We should know that Indonesia is one of the largest coal producers in the world. If sorted, Indonesia is fifth after China, the United States, India, and Australia. Indonesia’s coal resources reach 99.2 billion tons, with reserves of 13.3 billion tons spread across parts of Indonesia, such as Sumatra, Kalimantan, and Papua. It was recorded from 2012-2015 that the average coal production reached more than 400 million tons per year. Even though so many coal resources are available, it has been predicted that their existence will run out in the next 29 years or, precisely, in 2046. (Agung Budiono and Rizky Ananda W.S.R : 2017 : 5 )

The existence of coal energy resources which are so abundant, a lot of coal mining has been carried out in various areas that have the potential to have coal energy by some groups involved in the coal industry. The coal industry is a coal mining business that takes up a vast area of ​​land and cannot be separated from the various problems that exist in it during the mining process, both before and after. Then, has the abundance of coal resources made a significant contribution to the welfare of the people amid an area rich in coal resources?

The existence of coal energy has indeed contributed to the Indonesian economy at the national level. Still, it has not been able to provide optimal welfare for the Indonesian people, especially for affected communities close to the mining productivity area. The dream of prosperity is only for a handful of people. Many things happen to every coal mine that is done. These problems exist from upstream to downstream.

Upstream problems began after the transition from centralization to decentralization (Regional Autonomy) was made with the birth of Government Regulation (PP) No. 75/2001. The advent of the PP caused mining permit data to need to be in sync between the central government and regional governments. It should be noted that in 2001 the central government had mining permit data for 750 permits. However, after the enactment of decentralization, in which the authority for mining permits was entirely handed over to local governments at the city/district level, this increased mining permits, reaching 8,000 in 2008. This figure grew from 2010 to 2014, earning more than 10,900. (Agung Budiono and Rizky Ananda W.S.R : 2017 : 2-4)

The increase in the number of mining permits is indicated because the granting of land permits for mining in areas rich in coal resources is always associated with regional head elections (Pilkada). So it is suspected that mining permits granted by regional heads to business actors are often accompanied by compensation in bribes or gratuities. In this case, much lobbying was done from the RT level, the village head/lurah down to the smaller level. If the company controls these actors, it will pay them to smooth the way. This way, mining companies can more quickly carry out their mining production.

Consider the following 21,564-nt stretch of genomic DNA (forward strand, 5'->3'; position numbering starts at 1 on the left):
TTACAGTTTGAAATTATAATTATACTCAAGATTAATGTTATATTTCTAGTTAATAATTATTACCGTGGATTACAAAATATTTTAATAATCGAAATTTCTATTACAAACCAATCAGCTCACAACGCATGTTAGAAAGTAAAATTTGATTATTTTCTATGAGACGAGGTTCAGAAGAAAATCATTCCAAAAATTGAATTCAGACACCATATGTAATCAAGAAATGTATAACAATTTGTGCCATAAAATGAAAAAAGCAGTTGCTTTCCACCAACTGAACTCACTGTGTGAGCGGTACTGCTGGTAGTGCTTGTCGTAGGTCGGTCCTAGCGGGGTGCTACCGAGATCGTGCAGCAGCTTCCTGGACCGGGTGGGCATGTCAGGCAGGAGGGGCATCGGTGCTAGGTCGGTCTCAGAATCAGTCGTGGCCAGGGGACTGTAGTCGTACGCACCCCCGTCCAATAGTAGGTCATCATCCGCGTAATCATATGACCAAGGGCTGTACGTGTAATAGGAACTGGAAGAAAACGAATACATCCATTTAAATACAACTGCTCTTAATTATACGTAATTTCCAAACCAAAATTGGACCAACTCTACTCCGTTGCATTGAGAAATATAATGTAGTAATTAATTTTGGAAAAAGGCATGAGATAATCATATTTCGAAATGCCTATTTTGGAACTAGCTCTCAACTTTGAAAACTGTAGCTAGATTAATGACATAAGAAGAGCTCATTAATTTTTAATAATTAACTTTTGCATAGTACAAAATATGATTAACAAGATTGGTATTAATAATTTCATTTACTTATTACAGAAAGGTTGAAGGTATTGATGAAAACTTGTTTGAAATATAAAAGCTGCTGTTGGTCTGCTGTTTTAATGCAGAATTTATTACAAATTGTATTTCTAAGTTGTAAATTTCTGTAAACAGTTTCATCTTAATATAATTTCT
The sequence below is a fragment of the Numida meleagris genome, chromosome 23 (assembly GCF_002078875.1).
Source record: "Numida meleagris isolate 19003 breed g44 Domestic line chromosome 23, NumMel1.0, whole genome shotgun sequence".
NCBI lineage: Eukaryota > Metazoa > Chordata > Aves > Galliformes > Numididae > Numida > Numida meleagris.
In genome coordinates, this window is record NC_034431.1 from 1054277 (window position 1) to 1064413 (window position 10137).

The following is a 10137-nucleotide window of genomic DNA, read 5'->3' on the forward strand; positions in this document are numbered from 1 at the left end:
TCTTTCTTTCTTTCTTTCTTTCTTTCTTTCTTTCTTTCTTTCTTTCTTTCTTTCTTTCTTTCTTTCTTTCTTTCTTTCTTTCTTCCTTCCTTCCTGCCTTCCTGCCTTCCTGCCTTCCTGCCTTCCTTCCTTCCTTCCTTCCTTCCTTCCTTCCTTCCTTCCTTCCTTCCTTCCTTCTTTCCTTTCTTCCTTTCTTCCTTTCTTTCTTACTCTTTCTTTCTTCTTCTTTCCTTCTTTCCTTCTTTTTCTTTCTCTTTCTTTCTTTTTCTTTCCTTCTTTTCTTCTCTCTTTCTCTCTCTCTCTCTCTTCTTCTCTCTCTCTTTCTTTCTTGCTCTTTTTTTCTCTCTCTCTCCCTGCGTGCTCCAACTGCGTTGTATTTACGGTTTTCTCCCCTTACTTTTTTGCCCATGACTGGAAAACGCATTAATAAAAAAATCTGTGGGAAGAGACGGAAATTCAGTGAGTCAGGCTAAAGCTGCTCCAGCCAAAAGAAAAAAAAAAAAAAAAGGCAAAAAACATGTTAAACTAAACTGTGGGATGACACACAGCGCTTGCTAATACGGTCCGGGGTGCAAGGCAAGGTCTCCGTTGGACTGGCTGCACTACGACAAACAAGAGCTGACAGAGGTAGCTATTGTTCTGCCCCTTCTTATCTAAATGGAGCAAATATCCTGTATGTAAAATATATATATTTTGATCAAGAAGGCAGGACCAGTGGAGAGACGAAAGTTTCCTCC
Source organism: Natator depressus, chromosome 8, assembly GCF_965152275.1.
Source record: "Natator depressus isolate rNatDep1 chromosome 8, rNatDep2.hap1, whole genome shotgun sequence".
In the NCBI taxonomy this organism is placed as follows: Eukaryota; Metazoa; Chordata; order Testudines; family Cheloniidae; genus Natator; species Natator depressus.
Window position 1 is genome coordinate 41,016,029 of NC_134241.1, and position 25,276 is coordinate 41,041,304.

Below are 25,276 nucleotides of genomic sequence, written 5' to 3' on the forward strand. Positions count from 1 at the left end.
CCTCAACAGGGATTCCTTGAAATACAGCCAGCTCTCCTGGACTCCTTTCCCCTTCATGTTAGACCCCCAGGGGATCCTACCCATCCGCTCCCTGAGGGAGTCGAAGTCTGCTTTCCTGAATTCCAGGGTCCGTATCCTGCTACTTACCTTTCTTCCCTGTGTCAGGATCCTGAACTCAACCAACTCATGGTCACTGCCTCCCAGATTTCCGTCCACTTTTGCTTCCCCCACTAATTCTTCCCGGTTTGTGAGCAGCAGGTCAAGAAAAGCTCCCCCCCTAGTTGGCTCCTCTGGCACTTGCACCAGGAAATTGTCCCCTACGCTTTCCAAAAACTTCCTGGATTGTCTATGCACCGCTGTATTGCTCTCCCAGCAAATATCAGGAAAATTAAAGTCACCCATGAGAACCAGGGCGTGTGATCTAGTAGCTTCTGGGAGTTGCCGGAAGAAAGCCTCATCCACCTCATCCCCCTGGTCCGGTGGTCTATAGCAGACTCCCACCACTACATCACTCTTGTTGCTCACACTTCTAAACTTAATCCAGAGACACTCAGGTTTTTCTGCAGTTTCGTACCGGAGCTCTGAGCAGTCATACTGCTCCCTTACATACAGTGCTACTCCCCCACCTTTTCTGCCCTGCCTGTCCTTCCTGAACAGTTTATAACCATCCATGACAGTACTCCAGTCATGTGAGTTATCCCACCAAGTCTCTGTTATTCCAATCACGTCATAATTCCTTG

As a result of the issuance of thousands of mining permits without control by state administrators, many mining permits overlap among other commodities, as well as with conservation forest and protected forest areas. The existence of questionable companies, such as unclear addresses, questionable capital adequacy, and the status of IUP Exploration and Production Operations issued without any commitment to allocate post-mining reclamation funds. (Agung Budiono and Rizky Ananda W.S.R : 2017 : 1)

As explained by Bang Tuah as Pokja 30 in Samarinda, he explained his field study in the Kukar area (Kutai Kartanegara). The Kukar region has three sub-districts: Sanga-Sanga, Samboja, and Muara Jawa. There is a village called Sungai Nangka with 16 overlapping permits, namely the number of Amdal copies and pastes that have passed inspection. In addition, he also explained that in East Kalimantan, there are still many mining permits that do not have NPWP. There is still neglect of supervision carried out by state administrators on existing mining permits in Indonesia, including in the East Kalimantan region. As a result of weak control by the government and related actors, many mining practices do not pay attention to sound and healthy mining practices, so from dirty mining practices, there are many destructive environmental impacts on the surrounding community and many leftover pits. Abandoned mines without reclamation are done first. Whereas before, there was a mining production practice, there was a reclamation guarantee fund deposited from the company to the government. If the reclamation is not carried out after post-mining, where is the reclamation guarantee’s existence when many mining holes remain unattended? Who knows?

By: Nur’aeni